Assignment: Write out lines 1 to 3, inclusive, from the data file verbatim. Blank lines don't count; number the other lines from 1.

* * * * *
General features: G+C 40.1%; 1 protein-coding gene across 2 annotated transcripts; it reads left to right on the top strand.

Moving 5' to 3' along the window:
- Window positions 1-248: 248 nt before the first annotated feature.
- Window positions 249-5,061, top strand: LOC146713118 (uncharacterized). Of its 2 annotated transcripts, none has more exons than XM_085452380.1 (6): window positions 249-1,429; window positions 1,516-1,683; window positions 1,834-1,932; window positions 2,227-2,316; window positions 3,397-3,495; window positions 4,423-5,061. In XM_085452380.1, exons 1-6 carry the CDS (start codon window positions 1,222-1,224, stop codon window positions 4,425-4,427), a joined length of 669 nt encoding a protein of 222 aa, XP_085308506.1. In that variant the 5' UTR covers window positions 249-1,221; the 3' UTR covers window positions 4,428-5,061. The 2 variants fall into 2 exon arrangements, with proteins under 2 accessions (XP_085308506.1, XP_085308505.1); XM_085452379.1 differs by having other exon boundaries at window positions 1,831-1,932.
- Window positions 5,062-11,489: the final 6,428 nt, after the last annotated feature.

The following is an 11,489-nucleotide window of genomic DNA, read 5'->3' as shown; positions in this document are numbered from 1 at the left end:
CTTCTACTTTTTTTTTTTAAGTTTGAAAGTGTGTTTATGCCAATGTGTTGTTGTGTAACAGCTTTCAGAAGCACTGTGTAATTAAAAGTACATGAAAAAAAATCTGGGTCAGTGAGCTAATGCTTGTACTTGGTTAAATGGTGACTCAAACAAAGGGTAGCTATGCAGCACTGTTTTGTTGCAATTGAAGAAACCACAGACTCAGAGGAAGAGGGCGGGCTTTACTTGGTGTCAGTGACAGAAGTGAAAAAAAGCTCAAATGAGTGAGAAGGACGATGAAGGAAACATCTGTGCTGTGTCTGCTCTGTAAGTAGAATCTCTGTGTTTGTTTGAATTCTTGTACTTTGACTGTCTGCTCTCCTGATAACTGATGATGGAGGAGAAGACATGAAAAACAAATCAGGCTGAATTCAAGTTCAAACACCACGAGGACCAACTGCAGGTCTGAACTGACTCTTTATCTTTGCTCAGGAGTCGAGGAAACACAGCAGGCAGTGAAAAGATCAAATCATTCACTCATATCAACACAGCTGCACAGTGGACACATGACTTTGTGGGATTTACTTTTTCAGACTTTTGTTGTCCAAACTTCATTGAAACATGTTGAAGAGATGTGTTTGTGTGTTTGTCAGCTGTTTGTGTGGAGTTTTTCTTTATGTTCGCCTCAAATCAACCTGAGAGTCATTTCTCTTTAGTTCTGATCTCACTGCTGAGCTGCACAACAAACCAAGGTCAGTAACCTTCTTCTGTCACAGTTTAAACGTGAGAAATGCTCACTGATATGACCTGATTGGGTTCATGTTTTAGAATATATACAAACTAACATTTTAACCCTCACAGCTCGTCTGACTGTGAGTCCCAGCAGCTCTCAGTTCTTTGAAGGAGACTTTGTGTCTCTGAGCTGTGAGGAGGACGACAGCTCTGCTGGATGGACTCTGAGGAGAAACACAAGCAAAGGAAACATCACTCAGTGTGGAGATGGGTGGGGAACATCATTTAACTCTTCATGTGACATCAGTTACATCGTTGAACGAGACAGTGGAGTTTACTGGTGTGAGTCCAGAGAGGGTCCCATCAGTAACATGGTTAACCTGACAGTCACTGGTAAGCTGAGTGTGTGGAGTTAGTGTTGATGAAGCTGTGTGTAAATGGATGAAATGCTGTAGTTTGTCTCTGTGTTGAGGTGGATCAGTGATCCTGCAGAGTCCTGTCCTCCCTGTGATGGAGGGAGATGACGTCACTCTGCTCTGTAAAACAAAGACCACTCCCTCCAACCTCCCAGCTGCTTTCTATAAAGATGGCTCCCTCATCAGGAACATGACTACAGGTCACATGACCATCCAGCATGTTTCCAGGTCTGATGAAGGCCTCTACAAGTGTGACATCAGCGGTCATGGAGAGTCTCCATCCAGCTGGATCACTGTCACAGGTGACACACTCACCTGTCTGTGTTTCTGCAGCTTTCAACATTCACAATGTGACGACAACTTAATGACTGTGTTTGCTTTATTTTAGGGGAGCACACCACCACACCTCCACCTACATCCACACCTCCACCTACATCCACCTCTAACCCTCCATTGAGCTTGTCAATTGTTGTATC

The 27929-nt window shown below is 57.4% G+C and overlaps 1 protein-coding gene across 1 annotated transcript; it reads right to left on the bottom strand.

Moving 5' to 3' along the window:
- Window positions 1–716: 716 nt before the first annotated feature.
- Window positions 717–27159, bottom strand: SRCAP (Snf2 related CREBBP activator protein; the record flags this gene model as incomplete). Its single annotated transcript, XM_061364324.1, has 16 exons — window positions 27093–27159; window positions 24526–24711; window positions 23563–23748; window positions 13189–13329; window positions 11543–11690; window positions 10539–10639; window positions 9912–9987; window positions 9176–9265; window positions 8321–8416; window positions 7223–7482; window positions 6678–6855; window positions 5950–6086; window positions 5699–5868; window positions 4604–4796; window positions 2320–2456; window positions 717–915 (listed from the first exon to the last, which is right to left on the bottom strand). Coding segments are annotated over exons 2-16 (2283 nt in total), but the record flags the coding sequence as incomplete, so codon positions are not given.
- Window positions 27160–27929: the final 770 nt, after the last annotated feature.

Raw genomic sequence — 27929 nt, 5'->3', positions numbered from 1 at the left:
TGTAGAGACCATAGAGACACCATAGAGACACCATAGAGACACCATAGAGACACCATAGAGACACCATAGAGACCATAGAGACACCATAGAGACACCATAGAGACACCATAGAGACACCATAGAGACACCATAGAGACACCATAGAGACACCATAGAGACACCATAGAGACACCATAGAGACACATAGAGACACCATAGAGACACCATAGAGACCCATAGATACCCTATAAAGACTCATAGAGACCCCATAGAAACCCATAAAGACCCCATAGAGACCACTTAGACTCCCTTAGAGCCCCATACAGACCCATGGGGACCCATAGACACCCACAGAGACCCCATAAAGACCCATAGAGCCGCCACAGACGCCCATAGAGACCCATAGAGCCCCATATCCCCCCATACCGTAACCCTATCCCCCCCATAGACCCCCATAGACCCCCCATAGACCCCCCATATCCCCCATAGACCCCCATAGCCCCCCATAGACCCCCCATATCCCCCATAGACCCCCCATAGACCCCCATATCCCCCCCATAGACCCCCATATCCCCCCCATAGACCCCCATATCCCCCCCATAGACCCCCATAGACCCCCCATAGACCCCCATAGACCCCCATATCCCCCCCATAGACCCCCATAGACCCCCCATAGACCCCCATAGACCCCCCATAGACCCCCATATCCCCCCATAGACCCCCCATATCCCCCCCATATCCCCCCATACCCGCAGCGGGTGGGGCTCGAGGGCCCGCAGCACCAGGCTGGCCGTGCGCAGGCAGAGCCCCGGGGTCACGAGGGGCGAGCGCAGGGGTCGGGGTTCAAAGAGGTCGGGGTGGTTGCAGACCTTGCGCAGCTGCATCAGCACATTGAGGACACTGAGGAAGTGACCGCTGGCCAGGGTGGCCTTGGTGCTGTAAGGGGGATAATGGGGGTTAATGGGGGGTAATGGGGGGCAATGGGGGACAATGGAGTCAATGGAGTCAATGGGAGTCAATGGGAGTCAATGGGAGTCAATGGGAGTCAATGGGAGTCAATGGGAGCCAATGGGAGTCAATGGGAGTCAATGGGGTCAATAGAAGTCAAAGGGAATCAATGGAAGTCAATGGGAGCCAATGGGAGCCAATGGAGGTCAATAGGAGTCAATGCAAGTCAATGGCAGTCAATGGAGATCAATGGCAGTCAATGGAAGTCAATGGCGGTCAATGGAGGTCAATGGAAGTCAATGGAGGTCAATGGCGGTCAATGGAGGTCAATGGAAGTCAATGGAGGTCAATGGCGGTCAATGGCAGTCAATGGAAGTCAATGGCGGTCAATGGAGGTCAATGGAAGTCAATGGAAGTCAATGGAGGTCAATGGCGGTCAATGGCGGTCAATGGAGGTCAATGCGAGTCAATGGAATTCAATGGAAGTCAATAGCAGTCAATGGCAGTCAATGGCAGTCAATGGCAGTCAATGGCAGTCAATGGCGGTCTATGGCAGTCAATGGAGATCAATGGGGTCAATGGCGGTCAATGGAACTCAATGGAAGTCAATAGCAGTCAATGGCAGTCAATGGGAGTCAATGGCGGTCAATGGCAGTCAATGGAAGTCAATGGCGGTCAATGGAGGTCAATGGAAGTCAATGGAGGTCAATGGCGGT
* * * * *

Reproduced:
General features: G+C 40.1%; 1 protein-coding gene across 2 annotated transcripts; it reads left to right on the top strand.

Moving 5' to 3' along the window:
- Window positions 1-248: 248 nt before the first annotated feature.